INDIAN PAINTBRUSH Castilleja coccinea (Sorry no USA addresses for this item)
Currently out of stock, awaiting for fresh seeds to be available. Please join our wait list for notification of their availability.
When we first saw this plant, we couldn't believe that it is hardy here in our cold climate in Canada too! Probably one of the most loved wildflowers in the US, Indian Paintbrush can be grown in much of North America, and is extremely tolerant of poor soils and drought. Absolutely gorgeous orange-red flowers adorn this hardy perennial! A very valuable plant for adding color, and easy to care for too! Indian Paintbrush is host to several different species of butterflies.
It is hemiparasitic, obtaining water and nutrients from other plants by tapping their roots. Grasses and sedges makes good host plants. Plants should be planted at the same time, or if the host plant is already established the seeds can be scattered at the base of the plant if the lower part of the plant is slightly bruised (knife works well).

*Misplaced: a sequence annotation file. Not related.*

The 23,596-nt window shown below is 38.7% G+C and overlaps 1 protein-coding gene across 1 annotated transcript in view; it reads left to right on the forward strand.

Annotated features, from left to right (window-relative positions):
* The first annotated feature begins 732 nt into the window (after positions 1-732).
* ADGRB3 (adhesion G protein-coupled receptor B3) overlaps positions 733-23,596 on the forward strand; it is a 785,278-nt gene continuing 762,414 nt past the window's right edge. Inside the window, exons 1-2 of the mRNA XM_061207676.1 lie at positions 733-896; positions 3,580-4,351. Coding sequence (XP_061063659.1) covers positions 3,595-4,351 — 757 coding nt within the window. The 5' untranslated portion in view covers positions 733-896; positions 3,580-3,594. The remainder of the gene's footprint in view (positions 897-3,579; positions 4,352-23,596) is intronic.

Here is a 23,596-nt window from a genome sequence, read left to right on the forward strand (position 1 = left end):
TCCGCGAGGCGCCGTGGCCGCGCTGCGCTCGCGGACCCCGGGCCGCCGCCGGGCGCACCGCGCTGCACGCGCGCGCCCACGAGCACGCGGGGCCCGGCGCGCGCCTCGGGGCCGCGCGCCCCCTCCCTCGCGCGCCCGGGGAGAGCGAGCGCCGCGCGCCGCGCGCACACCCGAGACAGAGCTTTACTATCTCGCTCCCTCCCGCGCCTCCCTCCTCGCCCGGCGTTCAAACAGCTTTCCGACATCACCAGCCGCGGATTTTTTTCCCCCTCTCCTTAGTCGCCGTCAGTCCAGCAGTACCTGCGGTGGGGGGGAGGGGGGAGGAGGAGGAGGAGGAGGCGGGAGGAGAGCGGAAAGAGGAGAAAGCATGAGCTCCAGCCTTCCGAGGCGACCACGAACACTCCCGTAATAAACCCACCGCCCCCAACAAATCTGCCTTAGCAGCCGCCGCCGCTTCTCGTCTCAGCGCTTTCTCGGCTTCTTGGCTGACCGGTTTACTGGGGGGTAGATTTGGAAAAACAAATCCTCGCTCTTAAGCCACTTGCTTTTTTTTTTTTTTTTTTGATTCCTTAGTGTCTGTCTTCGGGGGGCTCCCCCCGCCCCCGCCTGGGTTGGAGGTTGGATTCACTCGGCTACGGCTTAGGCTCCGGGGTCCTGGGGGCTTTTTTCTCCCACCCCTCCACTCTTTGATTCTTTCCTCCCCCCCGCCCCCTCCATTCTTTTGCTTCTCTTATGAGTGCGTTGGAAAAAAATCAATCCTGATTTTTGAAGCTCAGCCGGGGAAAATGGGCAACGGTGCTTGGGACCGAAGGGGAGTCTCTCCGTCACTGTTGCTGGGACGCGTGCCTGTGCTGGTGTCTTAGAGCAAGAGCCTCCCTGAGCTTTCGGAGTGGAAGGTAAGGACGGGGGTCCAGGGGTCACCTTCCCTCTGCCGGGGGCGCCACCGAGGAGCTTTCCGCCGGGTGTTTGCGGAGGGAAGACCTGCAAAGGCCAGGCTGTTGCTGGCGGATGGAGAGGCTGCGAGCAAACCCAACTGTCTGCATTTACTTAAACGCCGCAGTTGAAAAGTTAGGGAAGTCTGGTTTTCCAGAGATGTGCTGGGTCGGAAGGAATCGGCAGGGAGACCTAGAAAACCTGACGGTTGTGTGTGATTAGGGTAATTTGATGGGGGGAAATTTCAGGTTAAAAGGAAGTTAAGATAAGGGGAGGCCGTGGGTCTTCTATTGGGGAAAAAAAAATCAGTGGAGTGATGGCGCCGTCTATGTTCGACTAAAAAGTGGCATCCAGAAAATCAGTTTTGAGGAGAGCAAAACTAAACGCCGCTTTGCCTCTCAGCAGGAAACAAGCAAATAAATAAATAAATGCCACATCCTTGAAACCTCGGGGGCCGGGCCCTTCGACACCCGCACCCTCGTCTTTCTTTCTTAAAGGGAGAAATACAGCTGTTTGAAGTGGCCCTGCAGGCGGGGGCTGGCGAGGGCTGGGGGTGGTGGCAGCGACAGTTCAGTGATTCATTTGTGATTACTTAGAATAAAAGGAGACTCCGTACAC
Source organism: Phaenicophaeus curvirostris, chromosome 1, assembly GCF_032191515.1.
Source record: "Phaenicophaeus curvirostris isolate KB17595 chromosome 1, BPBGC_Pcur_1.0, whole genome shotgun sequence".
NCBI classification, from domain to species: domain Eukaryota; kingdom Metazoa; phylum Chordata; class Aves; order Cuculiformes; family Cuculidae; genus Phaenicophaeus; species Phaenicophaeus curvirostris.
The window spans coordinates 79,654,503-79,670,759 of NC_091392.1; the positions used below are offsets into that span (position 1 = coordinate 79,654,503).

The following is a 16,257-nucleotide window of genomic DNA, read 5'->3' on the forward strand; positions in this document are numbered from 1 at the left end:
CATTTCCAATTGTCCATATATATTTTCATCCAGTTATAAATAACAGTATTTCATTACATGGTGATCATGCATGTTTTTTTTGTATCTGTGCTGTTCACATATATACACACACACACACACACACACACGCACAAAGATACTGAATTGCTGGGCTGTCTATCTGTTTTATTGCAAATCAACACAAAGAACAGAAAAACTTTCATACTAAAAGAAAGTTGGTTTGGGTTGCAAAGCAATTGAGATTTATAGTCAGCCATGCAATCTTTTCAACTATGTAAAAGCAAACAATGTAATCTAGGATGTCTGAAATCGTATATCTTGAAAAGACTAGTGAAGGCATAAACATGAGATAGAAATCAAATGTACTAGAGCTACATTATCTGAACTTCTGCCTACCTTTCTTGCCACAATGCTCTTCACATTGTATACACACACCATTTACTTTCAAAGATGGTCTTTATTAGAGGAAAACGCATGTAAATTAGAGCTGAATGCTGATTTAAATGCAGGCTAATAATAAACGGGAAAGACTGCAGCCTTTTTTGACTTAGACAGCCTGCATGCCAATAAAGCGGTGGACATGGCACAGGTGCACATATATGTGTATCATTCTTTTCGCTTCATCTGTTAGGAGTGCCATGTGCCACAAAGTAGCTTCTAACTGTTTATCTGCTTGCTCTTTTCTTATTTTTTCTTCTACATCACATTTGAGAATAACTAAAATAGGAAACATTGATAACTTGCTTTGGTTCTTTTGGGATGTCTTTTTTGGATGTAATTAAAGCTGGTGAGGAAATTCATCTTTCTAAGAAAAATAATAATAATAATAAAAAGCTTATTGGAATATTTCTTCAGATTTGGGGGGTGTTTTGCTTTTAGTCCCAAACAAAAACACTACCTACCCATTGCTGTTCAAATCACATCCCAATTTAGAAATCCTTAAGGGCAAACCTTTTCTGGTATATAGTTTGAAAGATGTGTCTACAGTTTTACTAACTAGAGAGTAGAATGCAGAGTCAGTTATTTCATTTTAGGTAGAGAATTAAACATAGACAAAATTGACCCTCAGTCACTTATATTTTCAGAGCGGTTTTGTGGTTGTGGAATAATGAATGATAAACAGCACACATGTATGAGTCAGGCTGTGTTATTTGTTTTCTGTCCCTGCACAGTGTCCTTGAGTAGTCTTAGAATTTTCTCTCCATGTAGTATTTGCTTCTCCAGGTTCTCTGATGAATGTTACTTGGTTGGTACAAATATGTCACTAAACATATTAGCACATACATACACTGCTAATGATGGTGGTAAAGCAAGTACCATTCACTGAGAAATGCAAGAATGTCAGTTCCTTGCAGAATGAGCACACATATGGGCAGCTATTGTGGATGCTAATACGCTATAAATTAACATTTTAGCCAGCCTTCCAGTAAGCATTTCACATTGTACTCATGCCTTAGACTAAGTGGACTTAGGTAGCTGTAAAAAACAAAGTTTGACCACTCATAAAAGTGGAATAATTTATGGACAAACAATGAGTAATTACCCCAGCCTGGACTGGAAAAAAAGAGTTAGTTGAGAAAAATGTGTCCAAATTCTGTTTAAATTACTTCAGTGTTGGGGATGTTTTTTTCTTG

Hardiness zones: 4-9
Bloom time: Summer
Seeds per pack: 20
USA restriction: Sorry these seeds cannot be shipped to USA addresses. Canadian addresses are okay.
Germination: As with many perennials, these seeds can benefit from a period of moist cold to help them break dormancy. This is done by giving them a cold 'winter' period (artificial or natural), and then a warming to simulate 'spring', and time to grow! Here's how this can be done:
Obtain a planting container that has holes in the bottom for excess water to drain. Place the seeds just under the surface of your growing medium, and water. Place your container in a cold area (but not freezing, perhaps a refrigerator) for 5-6 weeks. Once the cold period is completed, place the container at room temperature for them to germinate. Be sure to keep the soil moist during this entire germination period. Your seeds should appear a few weeks after bringing them into warmth.
Alternatively, these seeds can also be planted outdoors in late winter or early spring, while temperatures are still cold (but ground is workable) to germinate naturally in spring. Be sure to mark the area where you planted them, and that the soil is consistently moist.